Hotels in some of the more isolated areas can be a little pricier if you’re looking for luxuries such as air conditioning or a toilet that flushes: in our experience as much as £50 a night, so be prepared.
Always carry change
This tip is common sense, perhaps. But, a point we thought worth reiterating here—especially if your foreign exchange bureau hands over a wad of 1,000 peso notes. We made the mistake on two occasions; often the drivers don’t want to surrender all of their change and for good reason (a tricycle ride, depending on the trip, can cost as little as 50 pesos). Use reliable sources to break into your notes: restaurants, supermarkets, Jollibee’s, etc.
A waterproof carry-case for your mobile is a MUST
In the Philippines you’re never too far away from a stunning, postcard-esque beach. So, it should come as no surprise that many of the tours and activates require more than a little dabbling in its turquoise-azure waters. Fortunately, waterproof carry-cases for mobiles and “dry bags” are sold in abundance wherever there is a significant tourist-y presence. Typically, a phone case will cost about 100 pesos and the dry bags—depending on the size—will cost about 300-450 pesos.
A lot of the open-sea tours require you to wade to the boat before disembarking. In our opinion this is one of the most hazardous times as—depending on how far out the boat is anchored—you can get up to chest deep in the water. Even if your phone is waterproof or water-resistant, we’d recommend the waterproof cases and bags.
Aqua shoes are underrated
A brain fart on our part, perhaps, but we completely didn’t know/think about the need for aqua shoes until our boat anchored about 40 yards from the nearest beach— over a bed of sharp rocks and dead coral. In fact, we didn’t even notice the aqua shoes in shops until we actively searched for them; the Filipinos seem to prioritise dry bags, waterproof cases, even beads/necklaces sales instead. Your guide will instruct you to don your aqua shoes ONLY when you’ve anchored over rough terrain during the tour. Of course, it’s a little late then.
So we’d definitely recommend a pair of aqua shoes. They’re a little pricey, around 400 pesos for a pair, but essential for scrambling over coarse (and wet) limestone and broken bits of coral. Many sites in El Nido’s famous Bacuit bay, such as Hidden Beach and Secret Lagoon, involve lengthy treading over uncomfortable rock and you’ll quite literally be crying out for them.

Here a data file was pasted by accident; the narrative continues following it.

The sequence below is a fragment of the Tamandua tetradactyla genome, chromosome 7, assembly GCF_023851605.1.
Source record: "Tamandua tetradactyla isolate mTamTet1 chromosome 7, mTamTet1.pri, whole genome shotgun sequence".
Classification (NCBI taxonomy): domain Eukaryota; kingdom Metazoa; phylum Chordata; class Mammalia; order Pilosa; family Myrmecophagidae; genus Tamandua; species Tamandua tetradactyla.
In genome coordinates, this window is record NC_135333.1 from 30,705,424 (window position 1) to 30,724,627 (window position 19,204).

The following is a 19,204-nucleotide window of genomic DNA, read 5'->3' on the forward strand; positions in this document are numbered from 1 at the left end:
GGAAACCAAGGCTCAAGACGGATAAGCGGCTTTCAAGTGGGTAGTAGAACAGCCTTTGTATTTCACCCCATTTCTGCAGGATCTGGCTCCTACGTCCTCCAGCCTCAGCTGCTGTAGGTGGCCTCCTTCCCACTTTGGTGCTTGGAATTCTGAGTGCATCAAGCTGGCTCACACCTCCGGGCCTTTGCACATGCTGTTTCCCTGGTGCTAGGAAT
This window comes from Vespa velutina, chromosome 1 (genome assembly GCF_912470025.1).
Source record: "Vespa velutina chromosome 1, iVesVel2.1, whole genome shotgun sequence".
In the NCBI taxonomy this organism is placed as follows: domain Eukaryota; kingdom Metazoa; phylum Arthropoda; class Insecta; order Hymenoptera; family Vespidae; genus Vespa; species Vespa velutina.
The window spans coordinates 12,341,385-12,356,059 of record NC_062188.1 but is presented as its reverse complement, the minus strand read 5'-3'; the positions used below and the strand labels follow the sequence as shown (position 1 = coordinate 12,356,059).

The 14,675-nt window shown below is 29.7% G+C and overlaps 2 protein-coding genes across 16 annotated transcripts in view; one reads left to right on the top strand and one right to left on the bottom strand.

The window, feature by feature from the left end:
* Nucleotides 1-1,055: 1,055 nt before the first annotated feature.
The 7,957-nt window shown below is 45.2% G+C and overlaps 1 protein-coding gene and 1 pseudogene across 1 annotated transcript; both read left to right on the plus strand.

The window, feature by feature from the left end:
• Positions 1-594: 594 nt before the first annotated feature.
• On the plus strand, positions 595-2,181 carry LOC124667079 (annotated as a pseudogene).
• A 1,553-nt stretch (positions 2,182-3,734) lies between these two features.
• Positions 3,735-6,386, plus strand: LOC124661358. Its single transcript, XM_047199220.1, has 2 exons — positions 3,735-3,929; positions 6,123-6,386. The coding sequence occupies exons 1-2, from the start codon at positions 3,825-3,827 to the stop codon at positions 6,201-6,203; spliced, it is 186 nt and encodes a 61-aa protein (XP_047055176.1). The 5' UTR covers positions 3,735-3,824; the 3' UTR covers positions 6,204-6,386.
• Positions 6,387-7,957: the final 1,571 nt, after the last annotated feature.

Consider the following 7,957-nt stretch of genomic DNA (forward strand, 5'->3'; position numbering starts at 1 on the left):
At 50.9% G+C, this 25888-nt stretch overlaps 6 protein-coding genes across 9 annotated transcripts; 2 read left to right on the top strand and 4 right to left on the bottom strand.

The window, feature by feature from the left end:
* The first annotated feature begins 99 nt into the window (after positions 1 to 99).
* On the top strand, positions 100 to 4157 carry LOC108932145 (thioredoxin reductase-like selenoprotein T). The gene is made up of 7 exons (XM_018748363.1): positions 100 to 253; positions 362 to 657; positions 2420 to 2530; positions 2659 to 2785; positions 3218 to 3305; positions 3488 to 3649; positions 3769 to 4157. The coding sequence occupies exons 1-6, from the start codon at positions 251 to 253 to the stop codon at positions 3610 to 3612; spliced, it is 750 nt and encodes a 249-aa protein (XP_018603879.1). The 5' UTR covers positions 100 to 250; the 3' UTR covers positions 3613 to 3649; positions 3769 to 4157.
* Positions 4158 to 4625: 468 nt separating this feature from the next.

Bring proof of travel for international AND domestic flights
Don’t get caught out here. The Filipino government requires you have proof of an international departure flight. Usually, British tourists are issued with a 30-day permit for travel upon entry, so a departing flight should be within that window—unless you have already negotiated a tourist visa with the Philippine Embassy, in which case your departure flight should be within the 59-day window.
Security is really tight around the Philippines’ airports. Before you’re even allowed through the door a security officer will demand to see flight details. Don’t let that worry you too much, often the simplest form of evidence—your itinerary from the travel agent, or an email from the airliner for example—will be enough to satisfy them. Be sure to screenshot the information if you don’t have any data.
There is no country in Southeast Asia to rival the Philippines
The last of the top ten tips for travelling the Philippines maybe isn’t a tip. But, without a doubt, the Philippines was our favourite place to visit during our Southeast Asian odyssey. There’s just so much to do. At the time of our visit, the temperature was, on average, a pleasant 28 degrees Celsius. If you want to go clubbing head for Boracay, the “Ibiza” of Southeast Asia. If it’s swimming with whale sharks that’s on your bucket list, try Donsol bay (though maybe not at the time of writing—a plume of ash from Mount Mayon has closed the airport). For stunning rice terraces, well, they’re just north of Manila. Or if you’re a beach junkie looking to top up your tan, look no further than Palawan—the most beautiful island in the world.
Top Tips for Travelling the Philippines
There you have it. An amazing journey with some amazing experiences. Have you ever been to the Philippines? Tell us about your adventure in the comments below.